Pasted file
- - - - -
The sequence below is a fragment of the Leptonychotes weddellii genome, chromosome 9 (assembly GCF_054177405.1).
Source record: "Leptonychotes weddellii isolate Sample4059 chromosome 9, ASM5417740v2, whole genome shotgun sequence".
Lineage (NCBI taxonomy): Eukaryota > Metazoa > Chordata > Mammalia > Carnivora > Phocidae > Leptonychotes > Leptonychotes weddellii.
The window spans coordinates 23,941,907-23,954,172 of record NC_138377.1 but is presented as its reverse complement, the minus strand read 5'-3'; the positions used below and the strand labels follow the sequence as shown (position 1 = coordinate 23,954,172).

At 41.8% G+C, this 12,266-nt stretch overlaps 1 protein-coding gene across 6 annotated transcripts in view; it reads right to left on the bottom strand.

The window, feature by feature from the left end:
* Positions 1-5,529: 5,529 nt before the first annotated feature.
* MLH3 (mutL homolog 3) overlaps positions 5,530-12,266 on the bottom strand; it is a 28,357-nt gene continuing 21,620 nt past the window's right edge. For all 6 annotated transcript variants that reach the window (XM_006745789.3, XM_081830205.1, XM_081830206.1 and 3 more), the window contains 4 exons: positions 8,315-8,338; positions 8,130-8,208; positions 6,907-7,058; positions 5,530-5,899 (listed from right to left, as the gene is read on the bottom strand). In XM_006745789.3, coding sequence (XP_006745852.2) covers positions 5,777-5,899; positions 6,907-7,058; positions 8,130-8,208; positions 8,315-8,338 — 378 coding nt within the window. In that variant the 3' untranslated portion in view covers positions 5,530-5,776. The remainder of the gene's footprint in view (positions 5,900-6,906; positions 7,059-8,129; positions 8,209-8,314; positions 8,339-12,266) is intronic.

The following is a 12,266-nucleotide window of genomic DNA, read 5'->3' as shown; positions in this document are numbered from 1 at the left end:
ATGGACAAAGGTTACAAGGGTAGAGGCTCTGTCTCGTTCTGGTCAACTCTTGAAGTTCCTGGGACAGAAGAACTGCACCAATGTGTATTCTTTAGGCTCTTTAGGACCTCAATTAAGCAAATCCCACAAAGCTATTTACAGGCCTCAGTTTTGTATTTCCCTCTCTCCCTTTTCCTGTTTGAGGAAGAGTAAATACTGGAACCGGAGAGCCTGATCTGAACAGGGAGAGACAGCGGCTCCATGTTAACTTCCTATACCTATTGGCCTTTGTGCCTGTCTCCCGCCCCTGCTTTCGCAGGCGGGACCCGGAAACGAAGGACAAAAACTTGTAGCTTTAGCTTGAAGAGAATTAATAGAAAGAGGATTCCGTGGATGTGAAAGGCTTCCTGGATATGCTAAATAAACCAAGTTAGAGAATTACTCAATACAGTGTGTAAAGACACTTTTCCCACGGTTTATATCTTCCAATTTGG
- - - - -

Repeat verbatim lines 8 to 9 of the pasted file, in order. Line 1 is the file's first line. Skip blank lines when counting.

* MLH3 (mutL homolog 3) overlaps positions 5,530-12,266 on the bottom strand; it is a 28,357-nt gene continuing 21,620 nt past the window's right edge. For all 6 annotated transcript variants that reach the window (XM_006745789.3, XM_081830205.1, XM_081830206.1 and 3 more), the window contains 4 exons: positions 8,315-8,338; positions 8,130-8,208; positions 6,907-7,058; positions 5,530-5,899 (listed from right to left, as the gene is read on the bottom strand). In XM_006745789.3, coding sequence (XP_006745852.2) covers positions 5,777-5,899; positions 6,907-7,058; positions 8,130-8,208; positions 8,315-8,338 — 378 coding nt within the window. In that variant the 3' untranslated portion in view covers positions 5,530-5,776. The remainder of the gene's footprint in view (positions 5,900-6,906; positions 7,059-8,129; positions 8,209-8,314; positions 8,339-12,266) is intronic.

The following is a 12,266-nucleotide window of genomic DNA, read 5'->3' as shown; positions in this document are numbered from 1 at the left end: